Protein losing enteropathy is a serious condition usually caused by an underlying gastrointestinal problem or previous heart surgery. Medical treatments and dietary changes can help manage symptoms and improve your life expectancy.
Protein losing enteropathy (PLE) occurs when too much protein leaks into your bowels. PLE makes your body lose crucial proteins, which can be fatal.
PLE isn’t a disease. Rather, it’s a syndrome — a group of symptoms. This means it results from a separate long-term condition, such as Crohn’s disease. Because of that, PLE can be hard to treat.
In this article, we’ll take a closer look at PLE, including its causes, symptoms, diagnosis, treatment, and outlook for people with this condition.
There are a couple of known reasons why PLE can occur.
First, many gastrointestinal (GI) conditions trigger inflammation inside your bowels. Usually, peoples’ bodies digest and absorb most of the proteins in their gut. But bowel inflammation can interfere with this process, causing PLE.
Other conditions can cause your body to make too much lymph, which is very rich in protein. The excess lymph drains into your bowels, resulting in PLE.
PLE can affect people of any age, race, or gender with certain long-term conditions. Doctors usually separate diseases that can trigger excessive protein loss into three groups:
Erosive and ulcerative GI disorders
These conditions cause sores and ulcers in the lining of your GI tract:
- Crohn’s disease
- ulcerative colitis
- cancers of your stomach or colon
- stomach ulcers
- C. diff infection
- graft-versus-host disease, which may occur after a stem cell transplant
Non-erosive and non-ulcerative GI disorders
These GI conditions don’t cause bowel sores. This group includes:
- celiac disease
- certain bacterial and parasitic infections
- amyloidosis, or an unhealthy buildup of protein in your body
- rheumatoid arthritis
Disorders that affect your lymphatic system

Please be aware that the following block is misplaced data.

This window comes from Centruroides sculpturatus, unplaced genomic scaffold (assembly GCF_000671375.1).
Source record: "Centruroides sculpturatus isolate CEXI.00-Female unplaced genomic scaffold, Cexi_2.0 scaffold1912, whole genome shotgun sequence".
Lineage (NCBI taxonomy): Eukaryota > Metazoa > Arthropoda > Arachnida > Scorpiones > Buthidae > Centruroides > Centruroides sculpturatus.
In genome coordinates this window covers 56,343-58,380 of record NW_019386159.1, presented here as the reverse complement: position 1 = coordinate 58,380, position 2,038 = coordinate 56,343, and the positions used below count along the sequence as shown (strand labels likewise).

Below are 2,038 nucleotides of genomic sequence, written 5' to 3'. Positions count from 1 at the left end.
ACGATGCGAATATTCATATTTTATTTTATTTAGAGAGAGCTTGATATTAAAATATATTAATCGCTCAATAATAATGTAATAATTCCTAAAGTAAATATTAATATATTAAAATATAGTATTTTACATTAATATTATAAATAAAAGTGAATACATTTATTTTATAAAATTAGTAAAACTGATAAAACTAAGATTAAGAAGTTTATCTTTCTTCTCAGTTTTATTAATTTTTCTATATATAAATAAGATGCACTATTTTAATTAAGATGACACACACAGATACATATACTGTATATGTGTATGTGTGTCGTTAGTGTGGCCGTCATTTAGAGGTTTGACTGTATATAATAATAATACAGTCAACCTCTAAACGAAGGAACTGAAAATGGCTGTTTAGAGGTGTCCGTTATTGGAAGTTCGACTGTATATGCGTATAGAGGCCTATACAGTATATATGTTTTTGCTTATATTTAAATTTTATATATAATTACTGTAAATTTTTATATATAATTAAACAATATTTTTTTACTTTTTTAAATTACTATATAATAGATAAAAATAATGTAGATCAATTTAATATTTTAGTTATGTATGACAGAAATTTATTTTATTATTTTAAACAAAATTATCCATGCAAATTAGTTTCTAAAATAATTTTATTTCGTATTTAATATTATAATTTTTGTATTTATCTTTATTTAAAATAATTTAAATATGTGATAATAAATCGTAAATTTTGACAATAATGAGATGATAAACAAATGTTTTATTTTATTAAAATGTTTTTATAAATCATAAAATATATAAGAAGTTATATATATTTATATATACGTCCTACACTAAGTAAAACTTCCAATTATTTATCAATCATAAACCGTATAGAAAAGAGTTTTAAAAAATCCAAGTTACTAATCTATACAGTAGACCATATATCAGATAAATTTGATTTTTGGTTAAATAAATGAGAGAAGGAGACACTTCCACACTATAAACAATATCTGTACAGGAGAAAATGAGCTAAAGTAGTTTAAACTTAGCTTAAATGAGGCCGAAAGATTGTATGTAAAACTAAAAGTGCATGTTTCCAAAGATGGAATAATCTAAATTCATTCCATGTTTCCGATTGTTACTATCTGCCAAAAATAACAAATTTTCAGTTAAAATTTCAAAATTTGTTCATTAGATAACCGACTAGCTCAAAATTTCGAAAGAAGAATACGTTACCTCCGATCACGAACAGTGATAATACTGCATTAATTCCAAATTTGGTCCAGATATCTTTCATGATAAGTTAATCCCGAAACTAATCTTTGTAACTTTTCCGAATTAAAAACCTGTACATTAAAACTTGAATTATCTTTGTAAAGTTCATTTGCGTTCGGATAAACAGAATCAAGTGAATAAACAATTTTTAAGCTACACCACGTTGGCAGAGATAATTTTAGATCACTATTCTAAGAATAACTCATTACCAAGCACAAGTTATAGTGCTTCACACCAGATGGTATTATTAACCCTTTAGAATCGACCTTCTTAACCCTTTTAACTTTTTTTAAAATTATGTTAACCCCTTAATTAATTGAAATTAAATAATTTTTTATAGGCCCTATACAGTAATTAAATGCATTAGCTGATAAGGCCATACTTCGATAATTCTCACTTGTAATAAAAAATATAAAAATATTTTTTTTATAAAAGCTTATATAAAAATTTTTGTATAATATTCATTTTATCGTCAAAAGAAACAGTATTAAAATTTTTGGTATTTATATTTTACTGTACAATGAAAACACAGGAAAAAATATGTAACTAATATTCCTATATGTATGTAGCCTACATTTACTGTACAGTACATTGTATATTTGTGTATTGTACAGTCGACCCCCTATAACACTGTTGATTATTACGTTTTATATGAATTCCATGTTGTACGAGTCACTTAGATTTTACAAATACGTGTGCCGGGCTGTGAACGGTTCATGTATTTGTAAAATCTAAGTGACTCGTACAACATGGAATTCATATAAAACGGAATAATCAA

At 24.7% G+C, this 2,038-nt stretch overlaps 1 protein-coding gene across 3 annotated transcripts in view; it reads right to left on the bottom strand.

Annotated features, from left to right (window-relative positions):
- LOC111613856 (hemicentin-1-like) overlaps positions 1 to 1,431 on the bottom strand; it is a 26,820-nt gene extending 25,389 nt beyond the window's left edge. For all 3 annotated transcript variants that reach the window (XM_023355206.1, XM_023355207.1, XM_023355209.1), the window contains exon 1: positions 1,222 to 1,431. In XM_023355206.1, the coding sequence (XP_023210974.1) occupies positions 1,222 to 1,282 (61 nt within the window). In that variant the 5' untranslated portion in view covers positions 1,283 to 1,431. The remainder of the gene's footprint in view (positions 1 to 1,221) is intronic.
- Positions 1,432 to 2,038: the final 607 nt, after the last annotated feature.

The lymphatic system drains fluid from your tissues. Conditions that can interfere with it include:
Peripheral edema, or swelling in your hands or lower legs, is the most common symptom of PLE. Other symptoms depend on the underlying condition.
People who have PLE due to GI inflammation may experience:
People who have PLE as a result of a heart condition can have the following:
To diagnose PLE, a doctor will first confirm that you have an underlying condition. If they can’t confirm you have an underlying reason for PLE, they’ll look for another condition with similar symptoms to PLE, such as:
- liver disease
- kidney conditions, including nephrotic syndrome
- protein malnutrition
- salmonella infection
To identify the underlying disease, the doctor will perform a physical exam and run a few tests. These include:
They’ll also run blood, urine, and stool tests to measure your protein levels. This will confirm the PLE diagnosis. One of the most common tests is called the alpha-1 antitrypsin (A1AT) clearance test. It measures protein levels in your stool.
But treating the underlying disease isn’t always possible or may not be enough. If this is the case, your doctor will look for ways to get the protein back into your body. They may, for example:
- switch your diet to increase the amount of protein and decrease the amount of fat
- infuse protein into your blood through an IV
- perform lymphatic embolization to seal off leaky lymphatic vessels
Diet is one of the most effective ways to prevent damage caused by PLE. Your doctor will likely recommend you eat a high protein diet. Lowering the amount of fat you eat can also have a positive effect as it can limit protein leakage through the lymphatic system.
But diet doesn’t treat PLE itself. Your doctor will likely use other treatments together with dietary changes to help control this condition.
PLE is a very serious condition. If left untreated, it depletes your body of vitally important proteins. This can be fatal.
Newer, specialized treatments can increase your rates of survival. Be sure to speak with your doctor about your specific outlook.
PLE is a very serious condition that causes your body to lose large amounts of protein. It occurs as a result of other long-term conditions.
These conditions usually affect your GI tract, heart, or lymphatic system. The main symptom of PLE is peripheral edema, but you’ll likely have other symptoms specific to your underlying condition.
The best way to treat PLE is to treat the underlying disease. But PLE-specific treatments can also help manage this condition.
PLE can be fatal, but newer treatments may improve your outlook.